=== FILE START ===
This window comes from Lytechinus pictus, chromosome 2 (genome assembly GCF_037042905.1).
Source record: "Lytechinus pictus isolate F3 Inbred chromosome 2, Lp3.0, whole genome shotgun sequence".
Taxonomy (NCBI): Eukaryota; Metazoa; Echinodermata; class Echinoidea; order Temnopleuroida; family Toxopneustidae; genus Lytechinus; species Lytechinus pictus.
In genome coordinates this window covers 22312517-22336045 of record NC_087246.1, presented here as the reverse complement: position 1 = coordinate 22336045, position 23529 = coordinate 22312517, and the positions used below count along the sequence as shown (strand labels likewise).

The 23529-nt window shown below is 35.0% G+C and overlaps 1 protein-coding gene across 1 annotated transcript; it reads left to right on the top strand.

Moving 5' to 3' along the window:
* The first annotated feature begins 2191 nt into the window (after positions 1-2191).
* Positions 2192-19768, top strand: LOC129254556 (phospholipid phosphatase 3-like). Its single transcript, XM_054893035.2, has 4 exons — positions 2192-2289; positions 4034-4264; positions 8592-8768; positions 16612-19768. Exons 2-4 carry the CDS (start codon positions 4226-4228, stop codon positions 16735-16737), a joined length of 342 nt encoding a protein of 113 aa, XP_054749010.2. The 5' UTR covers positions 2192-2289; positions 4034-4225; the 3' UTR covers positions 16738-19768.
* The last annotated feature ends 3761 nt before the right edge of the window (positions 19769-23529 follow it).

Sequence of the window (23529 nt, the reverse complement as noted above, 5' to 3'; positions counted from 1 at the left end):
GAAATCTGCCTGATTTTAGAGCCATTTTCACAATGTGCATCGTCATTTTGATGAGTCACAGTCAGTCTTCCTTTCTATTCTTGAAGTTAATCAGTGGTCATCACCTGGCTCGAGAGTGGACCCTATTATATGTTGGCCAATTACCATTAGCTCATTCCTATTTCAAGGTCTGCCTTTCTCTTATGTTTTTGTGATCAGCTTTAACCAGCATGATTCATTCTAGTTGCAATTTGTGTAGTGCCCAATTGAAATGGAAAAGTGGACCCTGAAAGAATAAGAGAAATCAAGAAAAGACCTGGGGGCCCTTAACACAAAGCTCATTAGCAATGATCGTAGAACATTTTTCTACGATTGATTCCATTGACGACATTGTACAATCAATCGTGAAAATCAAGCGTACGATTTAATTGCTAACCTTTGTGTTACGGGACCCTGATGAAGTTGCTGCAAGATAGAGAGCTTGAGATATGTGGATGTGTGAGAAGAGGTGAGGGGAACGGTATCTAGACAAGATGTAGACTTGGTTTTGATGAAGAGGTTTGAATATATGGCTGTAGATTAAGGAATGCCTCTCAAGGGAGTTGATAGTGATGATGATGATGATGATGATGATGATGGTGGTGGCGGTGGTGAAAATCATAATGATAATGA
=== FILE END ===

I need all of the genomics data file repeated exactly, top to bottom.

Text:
This window comes from Lytechinus pictus, chromosome 2 (genome assembly GCF_037042905.1).
Source record: "Lytechinus pictus isolate F3 Inbred chromosome 2, Lp3.0, whole genome shotgun sequence".
Taxonomy (NCBI): Eukaryota; Metazoa; Echinodermata; class Echinoidea; order Temnopleuroida; family Toxopneustidae; genus Lytechinus; species Lytechinus pictus.
In genome coordinates this window covers 22312517-22336045 of record NC_087246.1, presented here as the reverse complement: position 1 = coordinate 22336045, position 23529 = coordinate 22312517, and the positions used below count along the sequence as shown (strand labels likewise).

The 23529-nt window shown below is 35.0% G+C and overlaps 1 protein-coding gene across 1 annotated transcript; it reads left to right on the top strand.

Moving 5' to 3' along the window:
* The first annotated feature begins 2191 nt into the window (after positions 1-2191).
* Positions 2192-19768, top strand: LOC129254556 (phospholipid phosphatase 3-like). Its single transcript, XM_054893035.2, has 4 exons — positions 2192-2289; positions 4034-4264; positions 8592-8768; positions 16612-19768. Exons 2-4 carry the CDS (start codon positions 4226-4228, stop codon positions 16735-16737), a joined length of 342 nt encoding a protein of 113 aa, XP_054749010.2. The 5' UTR covers positions 2192-2289; positions 4034-4225; the 3' UTR covers positions 16738-19768.
* The last annotated feature ends 3761 nt before the right edge of the window (positions 19769-23529 follow it).

Sequence of the window (23529 nt, the reverse complement as noted above, 5' to 3'; positions counted from 1 at the left end):
GAAATCTGCCTGATTTTAGAGCCATTTTCACAATGTGCATCGTCATTTTGATGAGTCACAGTCAGTCTTCCTTTCTATTCTTGAAGTTAATCAGTGGTCATCACCTGGCTCGAGAGTGGACCCTATTATATGTTGGCCAATTACCATTAGCTCATTCCTATTTCAAGGTCTGCCTTTCTCTTATGTTTTTGTGATCAGCTTTAACCAGCATGATTCATTCTAGTTGCAATTTGTGTAGTGCCCAATTGAAATGGAAAAGTGGACCCTGAAAGAATAAGAGAAATCAAGAAAAGACCTGGGGGCCCTTAACACAAAGCTCATTAGCAATGATCGTAGAACATTTTTCTACGATTGATTCCATTGACGACATTGTACAATCAATCGTGAAAATCAAGCGTACGATTTAATTGCTAACCTTTGTGTTACGGGACCCTGATGAAGTTGCTGCAAGATAGAGAGCTTGAGATATGTGGATGTGTGAGAAGAGGTGAGGGGAACGGTATCTAGACAAGATGTAGACTTGGTTTTGATGAAGAGGTTTGAATATATGGCTGTAGATTAAGGAATGCCTCTCAAGGGAGTTGATAGTGATGATGATGATGATGATGATGATGATGGTGGTGGCGGTGGTGAAAATCATAATGATAATGA